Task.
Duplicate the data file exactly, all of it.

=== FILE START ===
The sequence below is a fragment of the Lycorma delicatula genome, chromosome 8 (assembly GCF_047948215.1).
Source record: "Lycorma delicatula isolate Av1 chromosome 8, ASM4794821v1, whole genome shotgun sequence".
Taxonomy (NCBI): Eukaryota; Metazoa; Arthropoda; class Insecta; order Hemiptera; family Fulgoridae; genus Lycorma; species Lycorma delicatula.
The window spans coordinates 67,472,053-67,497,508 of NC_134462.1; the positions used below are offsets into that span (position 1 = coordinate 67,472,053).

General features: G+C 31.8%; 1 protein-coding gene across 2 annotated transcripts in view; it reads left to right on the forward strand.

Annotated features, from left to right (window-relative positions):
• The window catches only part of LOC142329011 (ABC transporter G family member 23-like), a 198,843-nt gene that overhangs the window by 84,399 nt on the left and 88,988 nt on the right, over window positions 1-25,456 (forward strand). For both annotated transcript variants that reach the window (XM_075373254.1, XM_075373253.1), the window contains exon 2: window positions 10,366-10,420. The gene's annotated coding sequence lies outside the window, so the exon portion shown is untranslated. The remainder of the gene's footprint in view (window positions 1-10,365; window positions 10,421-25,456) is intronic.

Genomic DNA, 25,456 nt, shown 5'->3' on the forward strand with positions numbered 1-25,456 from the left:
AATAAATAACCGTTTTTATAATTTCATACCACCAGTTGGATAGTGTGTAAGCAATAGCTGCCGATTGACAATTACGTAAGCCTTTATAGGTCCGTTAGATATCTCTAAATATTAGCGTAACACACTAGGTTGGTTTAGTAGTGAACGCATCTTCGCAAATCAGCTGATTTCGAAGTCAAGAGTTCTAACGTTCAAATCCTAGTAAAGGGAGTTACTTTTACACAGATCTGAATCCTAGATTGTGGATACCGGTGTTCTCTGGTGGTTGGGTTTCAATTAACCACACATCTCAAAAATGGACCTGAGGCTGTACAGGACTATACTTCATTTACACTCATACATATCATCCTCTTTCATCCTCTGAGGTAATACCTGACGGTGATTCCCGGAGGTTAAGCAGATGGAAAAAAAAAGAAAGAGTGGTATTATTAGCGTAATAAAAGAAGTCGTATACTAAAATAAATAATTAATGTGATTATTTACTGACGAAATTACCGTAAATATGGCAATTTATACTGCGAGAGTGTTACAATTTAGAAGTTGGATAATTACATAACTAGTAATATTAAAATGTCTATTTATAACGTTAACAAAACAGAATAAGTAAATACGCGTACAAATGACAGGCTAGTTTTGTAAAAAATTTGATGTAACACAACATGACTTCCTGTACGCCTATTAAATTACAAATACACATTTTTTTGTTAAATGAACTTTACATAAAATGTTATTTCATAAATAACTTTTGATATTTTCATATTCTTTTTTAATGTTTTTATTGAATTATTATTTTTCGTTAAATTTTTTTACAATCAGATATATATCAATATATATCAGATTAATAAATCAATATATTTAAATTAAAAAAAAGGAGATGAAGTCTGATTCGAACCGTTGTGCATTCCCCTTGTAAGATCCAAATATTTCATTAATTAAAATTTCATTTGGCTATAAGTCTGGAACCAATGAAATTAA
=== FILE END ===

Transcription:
The sequence below is a fragment of the Lycorma delicatula genome, chromosome 8 (assembly GCF_047948215.1).
Source record: "Lycorma delicatula isolate Av1 chromosome 8, ASM4794821v1, whole genome shotgun sequence".
Taxonomy (NCBI): Eukaryota; Metazoa; Arthropoda; class Insecta; order Hemiptera; family Fulgoridae; genus Lycorma; species Lycorma delicatula.
The window spans coordinates 67,472,053-67,497,508 of NC_134462.1; the positions used below are offsets into that span (position 1 = coordinate 67,472,053).

General features: G+C 31.8%; 1 protein-coding gene across 2 annotated transcripts in view; it reads left to right on the forward strand.

Annotated features, from left to right (window-relative positions):
• The window catches only part of LOC142329011 (ABC transporter G family member 23-like), a 198,843-nt gene that overhangs the window by 84,399 nt on the left and 88,988 nt on the right, over window positions 1-25,456 (forward strand). For both annotated transcript variants that reach the window (XM_075373254.1, XM_075373253.1), the window contains exon 2: window positions 10,366-10,420. The gene's annotated coding sequence lies outside the window, so the exon portion shown is untranslated. The remainder of the gene's footprint in view (window positions 1-10,365; window positions 10,421-25,456) is intronic.

Genomic DNA, 25,456 nt, shown 5'->3' on the forward strand with positions numbered 1-25,456 from the left:
AATAAATAACCGTTTTTATAATTTCATACCACCAGTTGGATAGTGTGTAAGCAATAGCTGCCGATTGACAATTACGTAAGCCTTTATAGGTCCGTTAGATATCTCTAAATATTAGCGTAACACACTAGGTTGGTTTAGTAGTGAACGCATCTTCGCAAATCAGCTGATTTCGAAGTCAAGAGTTCTAACGTTCAAATCCTAGTAAAGGGAGTTACTTTTACACAGATCTGAATCCTAGATTGTGGATACCGGTGTTCTCTGGTGGTTGGGTTTCAATTAACCACACATCTCAAAAATGGACCTGAGGCTGTACAGGACTATACTTCATTTACACTCATACATATCATCCTCTTTCATCCTCTGAGGTAATACCTGACGGTGATTCCCGGAGGTTAAGCAGATGGAAAAAAAAAGAAAGAGTGGTATTATTAGCGTAATAAAAGAAGTCGTATACTAAAATAAATAATTAATGTGATTATTTACTGACGAAATTACCGTAAATATGGCAATTTATACTGCGAGAGTGTTACAATTTAGAAGTTGGATAATTACATAACTAGTAATATTAAAATGTCTATTTATAACGTTAACAAAACAGAATAAGTAAATACGCGTACAAATGACAGGCTAGTTTTGTAAAAAATTTGATGTAACACAACATGACTTCCTGTACGCCTATTAAATTACAAATACACATTTTTTTGTTAAATGAACTTTACATAAAATGTTATTTCATAAATAACTTTTGATATTTTCATATTCTTTTTTAATGTTTTTATTGAATTATTATTTTTCGTTAAATTTTTTTACAATCAGATATATATCAATATATATCAGATTAATAAATCAATATATTTAAATTAAAAAAAAGGAGATGAAGTCTGATTCGAACCGTTGTGCATTCCCCTTGTAAGATCCAAATATTTCATTAATTAAAATTTCATTTGGCTATAAGTCTGGAACCAATGAAATTAA